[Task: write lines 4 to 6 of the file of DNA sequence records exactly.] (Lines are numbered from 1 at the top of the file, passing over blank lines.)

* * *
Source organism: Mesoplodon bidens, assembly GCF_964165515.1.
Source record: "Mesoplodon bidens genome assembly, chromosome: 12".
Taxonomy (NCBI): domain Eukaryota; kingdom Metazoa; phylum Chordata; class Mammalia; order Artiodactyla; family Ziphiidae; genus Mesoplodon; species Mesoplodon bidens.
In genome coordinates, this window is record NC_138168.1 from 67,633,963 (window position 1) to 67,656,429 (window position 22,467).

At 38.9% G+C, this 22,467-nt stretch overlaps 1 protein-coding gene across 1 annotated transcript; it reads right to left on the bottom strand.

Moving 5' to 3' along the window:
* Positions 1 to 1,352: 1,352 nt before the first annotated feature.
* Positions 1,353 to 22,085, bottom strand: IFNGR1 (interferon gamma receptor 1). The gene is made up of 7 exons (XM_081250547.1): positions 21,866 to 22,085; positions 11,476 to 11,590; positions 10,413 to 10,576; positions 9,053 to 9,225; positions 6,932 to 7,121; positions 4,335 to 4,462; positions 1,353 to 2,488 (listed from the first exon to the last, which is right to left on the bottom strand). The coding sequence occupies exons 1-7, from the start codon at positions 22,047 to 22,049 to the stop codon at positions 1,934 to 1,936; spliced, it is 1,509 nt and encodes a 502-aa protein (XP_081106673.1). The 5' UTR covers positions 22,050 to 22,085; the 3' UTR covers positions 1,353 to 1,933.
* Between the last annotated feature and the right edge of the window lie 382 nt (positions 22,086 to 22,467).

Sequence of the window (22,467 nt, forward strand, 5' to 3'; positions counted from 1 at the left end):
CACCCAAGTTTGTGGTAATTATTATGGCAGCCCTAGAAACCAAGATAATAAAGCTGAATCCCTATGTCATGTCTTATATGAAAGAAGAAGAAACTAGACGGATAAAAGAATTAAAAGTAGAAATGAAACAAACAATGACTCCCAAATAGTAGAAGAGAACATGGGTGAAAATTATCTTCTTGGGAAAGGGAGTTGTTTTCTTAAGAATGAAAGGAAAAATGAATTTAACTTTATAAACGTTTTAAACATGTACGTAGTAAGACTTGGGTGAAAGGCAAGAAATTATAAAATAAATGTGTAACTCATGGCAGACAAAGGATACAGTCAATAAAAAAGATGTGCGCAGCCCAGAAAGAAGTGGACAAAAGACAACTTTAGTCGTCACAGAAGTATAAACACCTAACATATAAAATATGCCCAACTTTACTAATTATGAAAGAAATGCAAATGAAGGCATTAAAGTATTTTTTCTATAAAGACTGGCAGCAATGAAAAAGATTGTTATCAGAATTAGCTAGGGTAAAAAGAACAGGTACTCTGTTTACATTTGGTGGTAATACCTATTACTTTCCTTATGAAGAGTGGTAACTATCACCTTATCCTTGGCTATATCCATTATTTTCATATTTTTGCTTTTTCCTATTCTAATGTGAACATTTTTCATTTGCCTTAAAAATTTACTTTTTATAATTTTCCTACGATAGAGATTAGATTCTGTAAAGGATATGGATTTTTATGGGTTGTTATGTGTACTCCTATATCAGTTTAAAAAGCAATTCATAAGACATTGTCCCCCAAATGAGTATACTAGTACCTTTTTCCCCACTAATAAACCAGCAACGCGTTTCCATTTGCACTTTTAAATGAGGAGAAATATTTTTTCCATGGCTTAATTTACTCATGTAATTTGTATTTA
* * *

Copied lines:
In genome coordinates, this window is record NC_138168.1 from 67,633,963 (window position 1) to 67,656,429 (window position 22,467).

At 38.9% G+C, this 22,467-nt stretch overlaps 1 protein-coding gene across 1 annotated transcript; it reads right to left on the bottom strand.

Moving 5' to 3' along the window: